The Washington, DC-based firm announced Wednesday that it will partner with former Domino's president and CEO Patrick Doyle to acquire established brands worth up to $10 billion and in need of a tech makeover. Doyle will focus on the consumer and retail sectors in North America and Europe, working as an executive partner alongside Jay Sammons, who serves as Carlyle's head of global consumer, media and retail. Doyle is expected to co-invest in each deal.
"Patrick Doyle has a proven track record in driving revenue growth, brand recognition and shareholder returns through technological transformation," Carlyle co-CEO Kewsong Lee said in a statement. "We see untapped opportunity to work with established, proven businesses who want to do the same."
It would likely be hard to find anybody for this role who has a better track record than Doyle. He joined Domino's in 1997, serving as the company's president and later as its CEO from 2010 to 2018. During his tenure as CEO, the pizza chain's stock soared from below $12 a share to around $250 apiece. The company's market cap now sits at some $10 billion.
Doyle spearheaded a number of initiatives for Domino's, which included changing the pizza recipe, producing an ad campaign that admitted the company's old recipe needed improvement, implementing a self-developed point-of-sale system and focusing heavily on online ordering, per Restaurant Business Online. The company also remodeled its franchises to make in-store pickups more enjoyable for customers and reportedly opened some 650 new locations over the last decade.
During Doyle's tenure, Domino's also returned a staggering $3.4 billion to shareholders, the share price increased 2,100% and its market share doubled, making it the top-selling pizza company in the world.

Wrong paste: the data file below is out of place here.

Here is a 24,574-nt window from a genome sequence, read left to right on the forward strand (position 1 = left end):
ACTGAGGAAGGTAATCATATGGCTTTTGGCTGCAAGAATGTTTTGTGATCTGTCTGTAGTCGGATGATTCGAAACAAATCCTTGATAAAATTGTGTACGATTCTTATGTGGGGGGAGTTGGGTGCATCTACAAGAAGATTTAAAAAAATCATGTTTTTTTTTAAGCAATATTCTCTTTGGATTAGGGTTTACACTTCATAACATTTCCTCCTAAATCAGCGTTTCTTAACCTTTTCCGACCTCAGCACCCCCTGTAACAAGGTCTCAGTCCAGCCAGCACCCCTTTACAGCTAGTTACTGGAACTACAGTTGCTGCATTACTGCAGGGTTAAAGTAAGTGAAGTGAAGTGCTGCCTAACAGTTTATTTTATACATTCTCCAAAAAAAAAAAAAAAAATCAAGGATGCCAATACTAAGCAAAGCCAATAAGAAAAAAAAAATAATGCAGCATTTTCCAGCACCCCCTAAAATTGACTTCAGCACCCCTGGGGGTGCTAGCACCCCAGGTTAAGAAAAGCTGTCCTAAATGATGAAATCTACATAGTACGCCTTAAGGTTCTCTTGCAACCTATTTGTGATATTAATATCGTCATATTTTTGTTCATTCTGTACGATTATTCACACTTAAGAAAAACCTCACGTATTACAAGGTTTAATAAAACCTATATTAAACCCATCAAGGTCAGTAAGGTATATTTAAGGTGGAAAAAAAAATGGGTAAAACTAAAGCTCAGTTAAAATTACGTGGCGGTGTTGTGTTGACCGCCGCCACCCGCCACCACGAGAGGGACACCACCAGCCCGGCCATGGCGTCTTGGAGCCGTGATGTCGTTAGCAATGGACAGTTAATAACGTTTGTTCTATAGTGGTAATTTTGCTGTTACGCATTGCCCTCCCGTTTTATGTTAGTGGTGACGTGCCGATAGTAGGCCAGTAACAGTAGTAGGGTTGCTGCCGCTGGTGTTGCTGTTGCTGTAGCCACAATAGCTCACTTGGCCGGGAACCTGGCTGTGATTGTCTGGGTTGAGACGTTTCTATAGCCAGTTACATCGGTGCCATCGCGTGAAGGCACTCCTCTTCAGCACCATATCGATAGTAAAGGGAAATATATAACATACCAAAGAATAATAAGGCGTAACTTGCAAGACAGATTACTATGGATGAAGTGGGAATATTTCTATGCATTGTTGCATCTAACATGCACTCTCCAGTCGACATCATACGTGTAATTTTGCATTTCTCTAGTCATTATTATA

Doyle officially retired in June 2018, with rumors circulating that he might join Chipotle. He instead took time off to hike in Montana and think about what was a logical next step, he told CNBC's "Squawk on the Street."
Doyle said the new partnership won't be looking to invest in distressed businesses, a strategy often used in typical leveraged buyouts.
"We're really looking for good businesses that have got strong cash flow where there's just this opportunity to transform how they operate, how they go to market, to bring the technology into that," he told CNBC.
He also indicated that future deals could include public or private companies in the retail, restaurant, hospitality or healthcare industries.
Doyle's hiring marked the latest in a string of announcements from Carlyle this week. On Tuesday, the firm agreed to purchase a majority stake in HireVue, which offers a digital video platform designed to help companies in the hiring process. Capital for the investment will come via Carlyle's seventh flagship fund, which closed on $18.5 billion last year. And in separate deals, the firm acquired a 100% stake in Attraciones Coney Island, which operates more than 130 indoor entertainment parks in Latin America, and made a growth investment in ETC Group, a French provider of telecom equipment.
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